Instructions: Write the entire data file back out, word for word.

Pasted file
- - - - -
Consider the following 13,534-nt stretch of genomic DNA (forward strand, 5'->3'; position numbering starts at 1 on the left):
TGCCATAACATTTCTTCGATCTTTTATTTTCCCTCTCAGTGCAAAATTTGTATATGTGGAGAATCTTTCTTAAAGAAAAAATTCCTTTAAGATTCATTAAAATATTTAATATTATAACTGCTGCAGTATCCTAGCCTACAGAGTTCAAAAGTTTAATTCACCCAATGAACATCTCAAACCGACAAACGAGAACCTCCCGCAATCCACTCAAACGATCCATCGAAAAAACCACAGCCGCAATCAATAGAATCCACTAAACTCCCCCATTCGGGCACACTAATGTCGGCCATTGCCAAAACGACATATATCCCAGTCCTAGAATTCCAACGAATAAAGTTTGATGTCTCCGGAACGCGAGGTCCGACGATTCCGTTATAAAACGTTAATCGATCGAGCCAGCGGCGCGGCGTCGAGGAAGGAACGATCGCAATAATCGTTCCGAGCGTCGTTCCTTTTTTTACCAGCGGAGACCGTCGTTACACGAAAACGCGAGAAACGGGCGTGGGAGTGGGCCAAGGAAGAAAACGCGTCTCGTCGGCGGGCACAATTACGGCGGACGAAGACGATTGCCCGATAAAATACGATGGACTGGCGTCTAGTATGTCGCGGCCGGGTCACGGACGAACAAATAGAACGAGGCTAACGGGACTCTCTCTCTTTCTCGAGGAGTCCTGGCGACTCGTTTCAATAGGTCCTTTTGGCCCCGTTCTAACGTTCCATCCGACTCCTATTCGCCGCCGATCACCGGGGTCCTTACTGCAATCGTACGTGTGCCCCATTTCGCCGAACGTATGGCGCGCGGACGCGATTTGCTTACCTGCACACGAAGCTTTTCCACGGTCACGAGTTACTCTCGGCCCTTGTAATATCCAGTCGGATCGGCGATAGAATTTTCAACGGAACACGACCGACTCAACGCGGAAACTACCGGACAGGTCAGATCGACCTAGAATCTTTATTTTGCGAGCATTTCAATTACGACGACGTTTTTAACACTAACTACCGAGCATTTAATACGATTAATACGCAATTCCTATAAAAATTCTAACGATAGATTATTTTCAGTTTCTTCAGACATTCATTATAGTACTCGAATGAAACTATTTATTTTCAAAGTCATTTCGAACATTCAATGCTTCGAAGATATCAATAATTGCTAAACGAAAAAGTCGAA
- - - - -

Consider the following 13,534-nt stretch of genomic DNA (forward strand, 5'->3'; position numbering starts at 1 on the left):
TGCCATAACATTTCTTCGATCTTTTATTTTCCCTCTCAGTGCAAAATTTGTATATGTGGAGAATCTTTCTTAAAGAAAAAATTCCTTTAAGATTCATTAAAATATTTAATATTATAACTGCTGCAGTATCCTAGCCTACAGAGTTCAAAAGTTTAATTCACCCAATGAACATCTCAAACCGACAAACGAGAACCTCCCGCAATCCACTCAAACGATCCATCGAAAAAACCACAGCCGCAATCAATAGAATCCACTAAACTCCCCCATTCGGGCACACTAATGTCGGCCATTGCCAAAACGACATATATCCCAGTCCTAGAATTCCAACGAATAAAGTTTGATGTCTCCGGAACGCGAGGTCCGACGATTCCGTTATAAAACGTTAATCGATCGAGCCAGCGGCGCGGCGTCGAGGAAGGAACGATCGCAATAATCGTTCCGAGCGTCGTTCCTTTTTTTACCAGCGGAGACCGTCGTTACACGAAAACGCGAGAAACGGGCGTGGGAGTGGGCCAAGGAAGAAAACGCGTCTCGTCGGCGGGCACAATTACGGCGGACGAAGACGATTGCCCGATAAAATACGATGGACTGGCGTCTAGTATGTCGCGGCCGGGTCACGGACGAACAAATAGAACGAGGCTAACGGGACTCTCTCTCTTTCTCGAGGAGTCCTGGCGACTCGTTTCAATAGGTCCTTTTGGCCCCGTTCTAACGTTCCATCCGACTCCTATTCGCCGCCGATCACCGGGGTCCTTACTGCAATCGTACGTGTGCCCCATTTCGCCGAACGTATGGCGCGCGGACGCGATTTGCTTACCTGCACACGAAGCTTTTCCACGGTCACGAGTTACTCTCGGCCCTTGTAATATCCAGTCGGATCGGCGATAGAATTTTCAACGGAACACGACCGACTCAACGCGGAAACTACCGGACAGGTCAGATCGACCTAGAATCTTTATTTTGCGAGCATTTCAATTACGACGACGTTTTTAACACTAACTACCGAGCATTTAATACGATTAATACGCAATTCCTATAAAAATTCTAACGATAGATTATTTTCAGTTTCTTCAGACATTCATTATAGTACTCGAATGAAACTATTTATTTTCAAAGTCATTTCGAACATTCAATGCTTCGAAGATATCAATAATTGCTAAACGAAAAAGTCGAA